Closing arguments for two students fighting to have their occupancy contracts with the ANU rendered “frustrated” by law due to the Territory’s 2021 border closure have been heard at the ACT Civil and Administrative Tribunal (ACAT).
Pro bono lawyer for plaintiffs Kate Aston and Sigourney Vallis, Steven Whybrow SC, said their occupancy agreements at Burton and Garran Hall became “impossible or radically different” due to the public health order issued on 9 July, 2021, which shut the ACT off from NSW.
“This is a frustration or nothing case,” he said.
“That frustration event crystallised in a very clear manner on 9 July and their obligation to pay rent ceased.
“[It] became illegal for them to return to the ACT.”
According to Gibbs Wright Litigation Lawyers, frustration of a contract occurs when “an unforeseen event renders performance of a contract impossible or radically different from that originally contemplated by the parties. No party is considered at fault.”
Mr Whybrow argued the university had known about the implications COVID could have on operations and yet it agreed to enter into occupancy agreements with students in December 2020.
He submitted the ANU didn’t include in its agreements any clauses that would “insulate” itself from instances where students wouldn’t be able to access their rooms.
“They [gave students] a take-it-or-leave-it contract,” Mr Whybrow said.
“The ANU took the risk in December 2020, having experienced COVID [and its effects] … it could have included a clause to deal with future unforeseen frustrations.”
Ms Aston and Ms Vallis travelled back to their families in Greater Sydney in the ANU’s winter break. Both were paying $245 a week in rent at the time.
Mr Whybrow said because both women were originally from Sydney, they were not eligible to receive exemptions to return to the Territory.
Ms Vallis did begin her application for an exemption, while Ms Aston did not apply at all.
Mr Whybrow argued the fact both women had not completed applications for exemptions shouldn’t be held against them.
“[In the case of Ms Aston there’s the argument] at least if she had bought a Powerball ticket … there’s a chance her number might have come up,” he submitted.
“She didn’t fall into any of the [exemption] criteria … even if she’d applied, her name wasn’t going to be pulled from the barrel.”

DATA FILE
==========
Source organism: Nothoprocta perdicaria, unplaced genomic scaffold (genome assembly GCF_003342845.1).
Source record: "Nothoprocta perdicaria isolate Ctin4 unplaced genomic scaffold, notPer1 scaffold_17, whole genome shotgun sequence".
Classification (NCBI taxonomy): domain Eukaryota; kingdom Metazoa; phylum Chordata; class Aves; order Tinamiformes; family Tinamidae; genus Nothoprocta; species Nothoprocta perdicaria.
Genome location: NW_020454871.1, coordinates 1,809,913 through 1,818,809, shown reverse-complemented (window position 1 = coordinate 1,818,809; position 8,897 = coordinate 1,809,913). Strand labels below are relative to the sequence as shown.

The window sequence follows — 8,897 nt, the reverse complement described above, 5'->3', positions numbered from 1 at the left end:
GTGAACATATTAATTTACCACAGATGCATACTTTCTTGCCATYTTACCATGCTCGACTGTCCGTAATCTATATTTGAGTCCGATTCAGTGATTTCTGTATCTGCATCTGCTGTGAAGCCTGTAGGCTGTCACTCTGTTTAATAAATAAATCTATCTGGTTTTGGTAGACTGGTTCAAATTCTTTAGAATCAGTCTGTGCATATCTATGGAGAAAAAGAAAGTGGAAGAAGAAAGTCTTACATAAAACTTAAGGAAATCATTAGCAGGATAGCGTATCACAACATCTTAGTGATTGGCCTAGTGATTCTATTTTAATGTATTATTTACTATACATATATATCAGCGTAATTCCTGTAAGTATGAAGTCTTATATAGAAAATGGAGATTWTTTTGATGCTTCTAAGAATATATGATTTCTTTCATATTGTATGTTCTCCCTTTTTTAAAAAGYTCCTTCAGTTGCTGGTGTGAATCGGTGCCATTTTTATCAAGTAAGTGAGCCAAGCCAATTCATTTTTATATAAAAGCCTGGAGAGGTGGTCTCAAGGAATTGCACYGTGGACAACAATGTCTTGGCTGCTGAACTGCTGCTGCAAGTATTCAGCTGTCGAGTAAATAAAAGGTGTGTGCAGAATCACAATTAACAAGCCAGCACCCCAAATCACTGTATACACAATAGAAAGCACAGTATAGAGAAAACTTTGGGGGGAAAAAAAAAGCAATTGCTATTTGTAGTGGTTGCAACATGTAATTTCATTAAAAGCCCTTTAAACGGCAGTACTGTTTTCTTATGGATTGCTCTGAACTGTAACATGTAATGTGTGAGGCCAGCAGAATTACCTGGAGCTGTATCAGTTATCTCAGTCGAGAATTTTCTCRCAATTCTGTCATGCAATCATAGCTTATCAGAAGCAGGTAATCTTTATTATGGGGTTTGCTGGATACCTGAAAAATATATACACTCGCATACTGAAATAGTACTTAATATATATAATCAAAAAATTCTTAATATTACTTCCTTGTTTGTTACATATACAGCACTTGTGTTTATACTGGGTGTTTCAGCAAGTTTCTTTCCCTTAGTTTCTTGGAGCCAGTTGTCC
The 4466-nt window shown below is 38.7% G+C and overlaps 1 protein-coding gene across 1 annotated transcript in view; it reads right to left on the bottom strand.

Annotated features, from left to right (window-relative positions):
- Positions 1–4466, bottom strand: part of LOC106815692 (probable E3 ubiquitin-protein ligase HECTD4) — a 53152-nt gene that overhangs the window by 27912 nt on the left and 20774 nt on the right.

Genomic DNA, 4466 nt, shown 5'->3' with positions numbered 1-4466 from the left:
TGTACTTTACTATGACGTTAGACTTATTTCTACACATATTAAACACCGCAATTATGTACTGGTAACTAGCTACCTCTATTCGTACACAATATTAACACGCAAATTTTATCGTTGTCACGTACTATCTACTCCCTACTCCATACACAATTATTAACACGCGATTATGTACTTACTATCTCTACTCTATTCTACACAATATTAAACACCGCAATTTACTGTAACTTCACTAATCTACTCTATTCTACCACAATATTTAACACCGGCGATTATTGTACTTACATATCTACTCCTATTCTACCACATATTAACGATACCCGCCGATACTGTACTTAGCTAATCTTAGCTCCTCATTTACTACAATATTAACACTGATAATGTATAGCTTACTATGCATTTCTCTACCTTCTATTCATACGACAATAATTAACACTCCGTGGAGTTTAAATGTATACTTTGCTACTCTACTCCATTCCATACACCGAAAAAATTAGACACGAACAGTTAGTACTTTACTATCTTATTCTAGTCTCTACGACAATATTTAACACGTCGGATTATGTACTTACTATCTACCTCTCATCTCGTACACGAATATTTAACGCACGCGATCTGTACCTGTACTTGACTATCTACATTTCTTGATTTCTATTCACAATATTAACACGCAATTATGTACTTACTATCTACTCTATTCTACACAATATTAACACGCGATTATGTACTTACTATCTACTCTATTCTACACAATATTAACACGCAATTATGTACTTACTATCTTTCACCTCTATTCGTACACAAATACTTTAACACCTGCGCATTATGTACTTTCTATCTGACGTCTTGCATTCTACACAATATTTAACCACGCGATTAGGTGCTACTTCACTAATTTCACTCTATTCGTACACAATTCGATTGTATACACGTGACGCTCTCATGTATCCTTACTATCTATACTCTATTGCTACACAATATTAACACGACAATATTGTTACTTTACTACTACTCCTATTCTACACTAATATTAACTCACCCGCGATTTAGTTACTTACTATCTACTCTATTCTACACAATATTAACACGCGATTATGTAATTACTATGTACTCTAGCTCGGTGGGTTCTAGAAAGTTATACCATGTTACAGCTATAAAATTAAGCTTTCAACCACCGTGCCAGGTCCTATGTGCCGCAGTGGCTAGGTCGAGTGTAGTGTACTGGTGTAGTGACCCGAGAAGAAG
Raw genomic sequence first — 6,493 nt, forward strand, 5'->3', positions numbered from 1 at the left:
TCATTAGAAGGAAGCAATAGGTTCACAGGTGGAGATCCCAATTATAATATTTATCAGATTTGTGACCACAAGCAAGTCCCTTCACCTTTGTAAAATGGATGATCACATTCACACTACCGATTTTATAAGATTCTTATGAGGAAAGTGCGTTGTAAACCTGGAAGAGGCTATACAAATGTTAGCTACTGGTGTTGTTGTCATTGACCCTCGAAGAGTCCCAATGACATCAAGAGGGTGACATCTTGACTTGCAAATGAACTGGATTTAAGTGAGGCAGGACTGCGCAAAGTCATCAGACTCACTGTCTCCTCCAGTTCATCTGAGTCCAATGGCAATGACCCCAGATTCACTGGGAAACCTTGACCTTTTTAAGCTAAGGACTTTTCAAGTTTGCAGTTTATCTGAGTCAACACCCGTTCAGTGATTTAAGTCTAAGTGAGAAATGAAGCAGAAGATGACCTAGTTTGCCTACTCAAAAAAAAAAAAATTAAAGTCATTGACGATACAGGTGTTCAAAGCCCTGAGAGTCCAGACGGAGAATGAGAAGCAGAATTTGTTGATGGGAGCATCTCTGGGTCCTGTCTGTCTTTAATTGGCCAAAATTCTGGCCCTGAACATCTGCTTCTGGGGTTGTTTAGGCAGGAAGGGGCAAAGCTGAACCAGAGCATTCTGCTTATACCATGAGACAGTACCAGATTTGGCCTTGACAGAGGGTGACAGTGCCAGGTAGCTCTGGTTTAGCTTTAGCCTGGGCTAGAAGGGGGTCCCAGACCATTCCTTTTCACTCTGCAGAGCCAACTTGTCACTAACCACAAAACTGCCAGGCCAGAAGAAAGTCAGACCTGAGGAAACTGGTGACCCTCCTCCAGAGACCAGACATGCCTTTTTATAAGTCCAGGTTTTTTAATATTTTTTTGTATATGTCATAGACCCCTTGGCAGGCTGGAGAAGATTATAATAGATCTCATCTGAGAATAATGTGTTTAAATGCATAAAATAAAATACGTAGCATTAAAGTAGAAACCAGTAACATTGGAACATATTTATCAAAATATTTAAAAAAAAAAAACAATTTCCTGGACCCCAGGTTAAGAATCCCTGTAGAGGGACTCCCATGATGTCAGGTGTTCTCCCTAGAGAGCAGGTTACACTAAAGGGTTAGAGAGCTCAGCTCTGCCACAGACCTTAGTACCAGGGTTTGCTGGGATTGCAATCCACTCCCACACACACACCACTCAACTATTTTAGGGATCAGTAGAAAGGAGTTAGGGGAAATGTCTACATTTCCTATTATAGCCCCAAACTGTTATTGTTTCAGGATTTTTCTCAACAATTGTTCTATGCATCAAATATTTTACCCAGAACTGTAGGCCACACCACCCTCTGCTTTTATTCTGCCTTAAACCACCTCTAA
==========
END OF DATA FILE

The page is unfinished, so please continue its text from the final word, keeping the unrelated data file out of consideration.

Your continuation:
Mr Whybrow said no-one was at fault that the frustration had occurred, as the closure of the borders was a “very rare event”.
“Nobody plainly knew this might happen,” he said.
“The accident of circumstances was that these two [women], along with several others … happened to be on the other side of the border when something unforeseen [happened].”
However, barrister for the ANU Prue Bindon submitted there was no evidence that showed either the plaintiffs or the university regarded the contract as “incapable of being performed”.
“The fact that the two students were not obtaining full benefit [of their rooms] is neither here nor there,” she said.
“It is not the case that ‘because COVID’ equals frustration.
“Loss lay where it lay under the terms of the contract … The terms of the contract were very clear: you pay until the end.”
Ms Bindon argued both women were aware and accepted the allocation of risk was on them when they signed the agreements.
“COVID was foreseeable, even if the manifestations of COVID wasn’t [at the time they entered the contracts],” she submitted.
“The ultimate frustrating event came about in part because of the applicants’ decision to leave the occupancy of their room.”
Ms Bindon clarified she meant ‘leave the Territory’ when she mentioned the plaintiffs leaving their rooms.
She submitted the students had entered into an occupancy agreement rather than a rental agreement with the university.
“The ANU does not represent in the contract anywhere that it guarantees the student to occupy the room, nor is there any promise by the student not to leave the room,” Ms Bindon said.
“What the ANU promised was permission to occupy the room … there’s no requirement on the student to be in the room at any time.”
She likened the students being unable to be in their rooms due to COVID as similar to if someone had to be in hospital for an extended period of time, or had to leave to attend a funeral.
She said the two women had every chance to move back into the residence once the border restrictions were lifted.
“The concept of ‘temporary frustration’ is not known to the law,” Ms Bindon said.
The tribunal reserved its judgement to a later date.
Many students were in attendance and watched the proceedings closely over the past few days.
ANU Students’ Association’s solicitor for the applicants Kathryn Lee said since Ms Vallis and Ms Aston first lodged their case last year, other students had approached her with similar situations.
“Something is brewing in the resident halls,” she said.
“We know from respective evidence and talking in the halls at least 650 students were impacted by the Sydney lockdown [in this way].”
While the total costs weren’t quantified in the closings, the women were applying for a combined total of less than $10,000.
“In scheme litigation, a case of less than $10,000 is minute, but for students that can be their bursary for a year,” Ms Lee said.
Ms Lee said the case had provided hope to the other students, no matter which way the tribunal ruled.
“I think the students have been made to believe they can’t take on a university … so it gives hope they could be held to account,” she said.
“This case could have larger precedential value and lead to class actions.
“Even if we fail here, there may be other, similar cases that may have different facts which could be another case to run.”